By Christina Heiser, a Reach Beyond Celiac Ambassador
Earlier this month, I had the opportunity to attend the 2022 Beyond Celiac Research Summit in Baltimore, Maryland! Not only was it great to connect with a few fellow ambassadors and Beyond Celiac staffers in person, but it was also exciting to learn about all the work being done by leading scientists, doctors, and pharmaceutical companies to get us closer to a cure.
The Summit kicked off the night of Tuesday, April 5, with a gluten-free dinner and keynote speech from Stacey Adam, PhD, the scientific program manager for cancer at the Foundation for the National Institutes of Health. Adam spoke about partnerships, focusing mainly on how so many different companies and organizations came together to develop a COVID-19 vaccine in such a short amount of time.
It was fascinating to get a behind-the-scenes look at how this all happened! (Of course, she also noted that there’s a lot of burnout in the scientific community because of how accelerated this whole process was.) Adam related this back to finding a cure for celiac disease: She highlighted the need for partnerships (and funding) across nonprofits like Beyond Celiac and major pharmaceutical companies as the way to make a cure happen.
After Adam’s keynote speech and a delicious flourless chocolate torte for dessert, it was time to call it a night. There was a packed schedule on Wednesday, and I wanted to make sure I got a good night’s sleep!
The Summit kicked off bright and early on Wednesday, April 6, with a gluten-free breakfast and opening remarks from Beyond Celiac CEO Alice Bast and Beyond Celiac Chief Science and Strategy Officer Salvo Alesci, MD, PhD. We then heard from a variety of doctors and researchers who study celiac disease and treat patients with it.
One of my favorite speakers of the morning was Marisa Stahl, MD, who won the 2019 Beyond Celiac-SSCD Early Career Award. Stahl is a pediatric gastroenterologist in Colorado who did a study on mass screening children for celiac disease. She explained that screening asymptomatic kids is controversial but that many of the children who participated in the study tested positive for CD without having the most common digestive symptoms or a family history of the disease. My big takeaway from Stahl’s study? Universal screening could be the best way to detect all cases of celiac disease and ensure treatment isn’t delayed.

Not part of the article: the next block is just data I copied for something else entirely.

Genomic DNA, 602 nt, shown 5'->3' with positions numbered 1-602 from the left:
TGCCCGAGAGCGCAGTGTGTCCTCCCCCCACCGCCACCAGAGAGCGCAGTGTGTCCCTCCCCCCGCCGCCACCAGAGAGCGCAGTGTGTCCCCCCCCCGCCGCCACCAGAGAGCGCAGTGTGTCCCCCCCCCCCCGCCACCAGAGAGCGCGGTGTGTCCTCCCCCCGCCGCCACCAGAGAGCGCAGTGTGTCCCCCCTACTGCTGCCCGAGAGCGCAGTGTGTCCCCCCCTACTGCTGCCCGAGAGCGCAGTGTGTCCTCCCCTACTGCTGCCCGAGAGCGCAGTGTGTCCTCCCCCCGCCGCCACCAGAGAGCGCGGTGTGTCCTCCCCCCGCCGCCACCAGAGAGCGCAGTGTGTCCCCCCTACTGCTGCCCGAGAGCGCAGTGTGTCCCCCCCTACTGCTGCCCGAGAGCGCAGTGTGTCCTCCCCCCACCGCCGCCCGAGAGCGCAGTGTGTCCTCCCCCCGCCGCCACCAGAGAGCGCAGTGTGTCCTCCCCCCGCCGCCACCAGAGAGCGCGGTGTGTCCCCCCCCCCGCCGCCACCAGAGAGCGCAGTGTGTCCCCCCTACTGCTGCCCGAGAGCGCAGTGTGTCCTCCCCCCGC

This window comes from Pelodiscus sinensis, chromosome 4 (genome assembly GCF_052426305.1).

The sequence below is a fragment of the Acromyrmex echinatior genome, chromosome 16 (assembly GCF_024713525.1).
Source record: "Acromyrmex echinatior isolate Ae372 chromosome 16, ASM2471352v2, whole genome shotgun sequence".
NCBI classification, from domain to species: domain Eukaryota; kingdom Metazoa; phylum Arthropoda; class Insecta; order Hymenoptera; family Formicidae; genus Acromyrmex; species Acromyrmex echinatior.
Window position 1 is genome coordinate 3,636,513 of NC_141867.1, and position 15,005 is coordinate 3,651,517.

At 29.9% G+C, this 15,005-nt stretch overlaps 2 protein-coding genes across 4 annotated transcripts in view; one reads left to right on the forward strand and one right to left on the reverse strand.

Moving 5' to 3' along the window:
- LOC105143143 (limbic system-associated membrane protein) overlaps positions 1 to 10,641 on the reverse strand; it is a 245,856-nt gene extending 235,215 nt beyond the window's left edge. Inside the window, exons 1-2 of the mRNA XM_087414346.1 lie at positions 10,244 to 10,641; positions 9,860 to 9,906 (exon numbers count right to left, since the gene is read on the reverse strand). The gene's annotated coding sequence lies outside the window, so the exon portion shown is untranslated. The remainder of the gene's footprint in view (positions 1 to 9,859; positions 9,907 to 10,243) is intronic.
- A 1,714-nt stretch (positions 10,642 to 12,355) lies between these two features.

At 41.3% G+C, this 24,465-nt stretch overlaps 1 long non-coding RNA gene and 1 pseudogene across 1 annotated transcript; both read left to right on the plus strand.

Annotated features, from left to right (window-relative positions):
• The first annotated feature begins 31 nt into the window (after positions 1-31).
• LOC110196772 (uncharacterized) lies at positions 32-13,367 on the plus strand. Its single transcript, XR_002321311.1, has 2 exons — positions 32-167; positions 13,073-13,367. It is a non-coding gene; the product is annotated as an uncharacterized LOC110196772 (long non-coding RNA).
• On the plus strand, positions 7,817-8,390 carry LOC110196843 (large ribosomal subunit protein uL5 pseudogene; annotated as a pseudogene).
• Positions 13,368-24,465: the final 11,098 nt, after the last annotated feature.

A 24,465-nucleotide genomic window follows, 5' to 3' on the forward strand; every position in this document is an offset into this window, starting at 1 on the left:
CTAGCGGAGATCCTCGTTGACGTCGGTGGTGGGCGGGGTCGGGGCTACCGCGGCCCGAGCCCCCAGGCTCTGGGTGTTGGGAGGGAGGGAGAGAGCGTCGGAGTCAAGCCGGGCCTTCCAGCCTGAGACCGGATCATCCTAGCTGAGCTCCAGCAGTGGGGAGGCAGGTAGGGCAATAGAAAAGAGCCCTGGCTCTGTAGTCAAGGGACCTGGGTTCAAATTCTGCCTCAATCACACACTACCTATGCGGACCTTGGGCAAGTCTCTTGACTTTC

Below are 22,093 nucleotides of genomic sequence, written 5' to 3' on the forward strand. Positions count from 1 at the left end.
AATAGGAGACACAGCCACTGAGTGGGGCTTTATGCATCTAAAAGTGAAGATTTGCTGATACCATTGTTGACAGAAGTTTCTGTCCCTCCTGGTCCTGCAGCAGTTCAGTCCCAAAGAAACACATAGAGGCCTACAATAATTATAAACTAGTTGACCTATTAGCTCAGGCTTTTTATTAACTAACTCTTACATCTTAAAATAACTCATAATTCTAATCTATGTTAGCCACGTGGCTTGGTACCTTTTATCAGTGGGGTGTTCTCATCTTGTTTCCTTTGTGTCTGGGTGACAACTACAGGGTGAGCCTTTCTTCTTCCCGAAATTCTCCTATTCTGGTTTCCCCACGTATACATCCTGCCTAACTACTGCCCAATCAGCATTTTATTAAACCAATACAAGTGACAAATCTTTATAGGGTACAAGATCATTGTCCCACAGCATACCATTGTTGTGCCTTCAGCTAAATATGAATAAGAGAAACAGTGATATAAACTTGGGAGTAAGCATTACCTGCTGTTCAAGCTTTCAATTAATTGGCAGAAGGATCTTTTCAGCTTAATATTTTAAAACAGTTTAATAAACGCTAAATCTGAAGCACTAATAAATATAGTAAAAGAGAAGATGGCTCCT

At lunch, I sat next to Nieshia Williams, PhD, the founder of Golden Flour, a bakery in Washington, DC. Williams is an African-American woman who was diagnosed with celiac disease six years ago. She told me that doctors tested her for every autoimmune disease under the sun except celiac disease—she didn’t even think it was a possibility that she could have it. In fact, she thought she might have lupus, an autoimmune disease that is three times more common in African-American women than white women. It wasn’t until Williams met a Black nurse, who herself had celiac disease and suggested she get tested for it, that she finally got diagnosed with CD and had an explanation for her symptoms. We also chatted about Williams’ science background, which she said has seriously come in handy when trying to recreate her favorite baked goods as gluten-free. (I got to take home a few of her cookies at the end of the Summit, and I can tell you they’re absolutely fantastic!)
Williams spoke on my favorite panel of the afternoon: “Expanding Diversity in Celiac Disease.” She was joined by Dennis Spencer, MD, PhD, pediatric gastroenterologist at Boston Children’s Hospital; Gary Puckrein, PhD, president and CEO of the National Minority Quality Forum; and Martin Mendoza, PhD, director of health equality for the All of Us Research Program. The panelists spoke about racial disparity in celiac disease diagnosis, noting that minority populations are very underserved; Black patients and patients on Medicare are much less likely to be diagnosed with CD or receive a follow-up, they said. The panelists also spoke about the importance of training healthcare providers and ensuring diversity in clinical trials. “We need to understand the geography of where celiac is being diagnosed so we can go in and train doctors,” said Puckrein. Although there’s still much more to be done to improve diversity and inclusion in celiac disease, the good news is, the panelists said they can see progress is being made.
After this panel concluded, it was time to wrap up and head back home. I was so inspired by all the speakers who presented at the Summit and can’t wait to see where their celiac research takes them next!